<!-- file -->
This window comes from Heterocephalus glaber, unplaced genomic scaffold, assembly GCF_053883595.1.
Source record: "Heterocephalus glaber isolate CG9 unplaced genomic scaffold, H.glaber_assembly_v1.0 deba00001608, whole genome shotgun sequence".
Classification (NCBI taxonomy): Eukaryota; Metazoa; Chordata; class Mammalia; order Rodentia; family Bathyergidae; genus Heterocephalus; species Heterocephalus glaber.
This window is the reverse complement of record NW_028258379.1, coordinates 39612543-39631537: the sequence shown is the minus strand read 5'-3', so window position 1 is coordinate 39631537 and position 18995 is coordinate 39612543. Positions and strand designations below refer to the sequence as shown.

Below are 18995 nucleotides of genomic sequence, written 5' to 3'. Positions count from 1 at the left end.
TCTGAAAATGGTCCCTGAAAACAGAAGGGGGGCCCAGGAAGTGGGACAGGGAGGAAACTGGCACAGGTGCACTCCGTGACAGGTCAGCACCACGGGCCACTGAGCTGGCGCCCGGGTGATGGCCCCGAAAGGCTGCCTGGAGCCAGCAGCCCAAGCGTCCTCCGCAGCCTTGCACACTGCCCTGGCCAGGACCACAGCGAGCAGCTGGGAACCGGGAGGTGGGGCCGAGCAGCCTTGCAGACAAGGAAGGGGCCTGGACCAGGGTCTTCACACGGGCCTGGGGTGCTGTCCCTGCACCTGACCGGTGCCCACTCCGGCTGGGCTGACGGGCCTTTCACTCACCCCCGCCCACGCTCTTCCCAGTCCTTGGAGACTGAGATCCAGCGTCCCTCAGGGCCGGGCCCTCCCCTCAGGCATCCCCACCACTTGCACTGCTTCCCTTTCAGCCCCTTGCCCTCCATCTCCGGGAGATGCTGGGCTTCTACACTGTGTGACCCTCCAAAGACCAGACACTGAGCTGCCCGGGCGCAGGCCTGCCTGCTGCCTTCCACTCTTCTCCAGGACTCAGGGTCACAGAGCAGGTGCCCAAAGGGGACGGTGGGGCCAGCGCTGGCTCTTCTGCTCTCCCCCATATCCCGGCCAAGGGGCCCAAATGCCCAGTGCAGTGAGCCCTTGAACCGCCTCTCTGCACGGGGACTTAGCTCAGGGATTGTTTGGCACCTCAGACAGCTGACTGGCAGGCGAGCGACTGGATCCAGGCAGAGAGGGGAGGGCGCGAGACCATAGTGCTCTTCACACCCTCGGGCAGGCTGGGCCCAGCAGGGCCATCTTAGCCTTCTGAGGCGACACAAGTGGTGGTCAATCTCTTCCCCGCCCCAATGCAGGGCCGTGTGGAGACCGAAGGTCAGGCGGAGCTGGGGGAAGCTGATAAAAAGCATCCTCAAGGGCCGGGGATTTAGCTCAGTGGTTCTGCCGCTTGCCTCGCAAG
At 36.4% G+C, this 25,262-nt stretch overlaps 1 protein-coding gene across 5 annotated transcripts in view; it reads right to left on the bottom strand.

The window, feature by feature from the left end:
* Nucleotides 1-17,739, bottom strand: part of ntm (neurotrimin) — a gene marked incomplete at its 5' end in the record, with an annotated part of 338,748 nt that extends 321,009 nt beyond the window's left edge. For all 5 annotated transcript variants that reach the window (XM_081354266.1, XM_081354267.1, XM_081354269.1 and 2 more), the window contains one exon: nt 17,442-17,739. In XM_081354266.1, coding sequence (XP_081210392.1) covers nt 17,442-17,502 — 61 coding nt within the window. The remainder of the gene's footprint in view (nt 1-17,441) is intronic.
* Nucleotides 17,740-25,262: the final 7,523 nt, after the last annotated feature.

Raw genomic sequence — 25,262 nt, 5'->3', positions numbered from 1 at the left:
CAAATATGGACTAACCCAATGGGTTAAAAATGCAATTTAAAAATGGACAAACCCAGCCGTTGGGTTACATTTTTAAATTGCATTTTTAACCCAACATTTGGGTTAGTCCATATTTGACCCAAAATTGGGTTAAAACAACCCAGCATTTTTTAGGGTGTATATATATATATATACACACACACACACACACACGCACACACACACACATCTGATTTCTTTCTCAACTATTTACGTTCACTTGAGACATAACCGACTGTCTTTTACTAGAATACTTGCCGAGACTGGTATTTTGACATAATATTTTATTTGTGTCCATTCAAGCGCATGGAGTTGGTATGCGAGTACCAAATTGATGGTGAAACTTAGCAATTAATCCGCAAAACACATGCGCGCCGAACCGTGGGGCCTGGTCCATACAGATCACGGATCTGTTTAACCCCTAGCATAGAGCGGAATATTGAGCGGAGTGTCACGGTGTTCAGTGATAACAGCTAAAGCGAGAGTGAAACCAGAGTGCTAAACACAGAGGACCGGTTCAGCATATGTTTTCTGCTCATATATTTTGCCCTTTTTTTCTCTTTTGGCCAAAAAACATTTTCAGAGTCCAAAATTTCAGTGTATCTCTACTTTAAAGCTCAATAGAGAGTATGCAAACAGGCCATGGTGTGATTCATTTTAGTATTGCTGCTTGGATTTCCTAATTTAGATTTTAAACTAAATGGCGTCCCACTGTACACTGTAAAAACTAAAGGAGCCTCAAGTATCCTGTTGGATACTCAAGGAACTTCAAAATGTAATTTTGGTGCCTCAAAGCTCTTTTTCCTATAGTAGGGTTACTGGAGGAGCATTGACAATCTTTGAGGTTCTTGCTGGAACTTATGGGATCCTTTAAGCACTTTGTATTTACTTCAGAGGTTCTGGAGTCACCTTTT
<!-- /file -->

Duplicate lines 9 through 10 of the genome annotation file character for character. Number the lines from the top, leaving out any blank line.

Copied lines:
* Nucleotides 1-17,739, bottom strand: part of ntm (neurotrimin) — a gene marked incomplete at its 5' end in the record, with an annotated part of 338,748 nt that extends 321,009 nt beyond the window's left edge. For all 5 annotated transcript variants that reach the window (XM_081354266.1, XM_081354267.1, XM_081354269.1 and 2 more), the window contains one exon: nt 17,442-17,739. In XM_081354266.1, coding sequence (XP_081210392.1) covers nt 17,442-17,502 — 61 coding nt within the window. The remainder of the gene's footprint in view (nt 1-17,441) is intronic.
* Nucleotides 17,740-25,262: the final 7,523 nt, after the last annotated feature.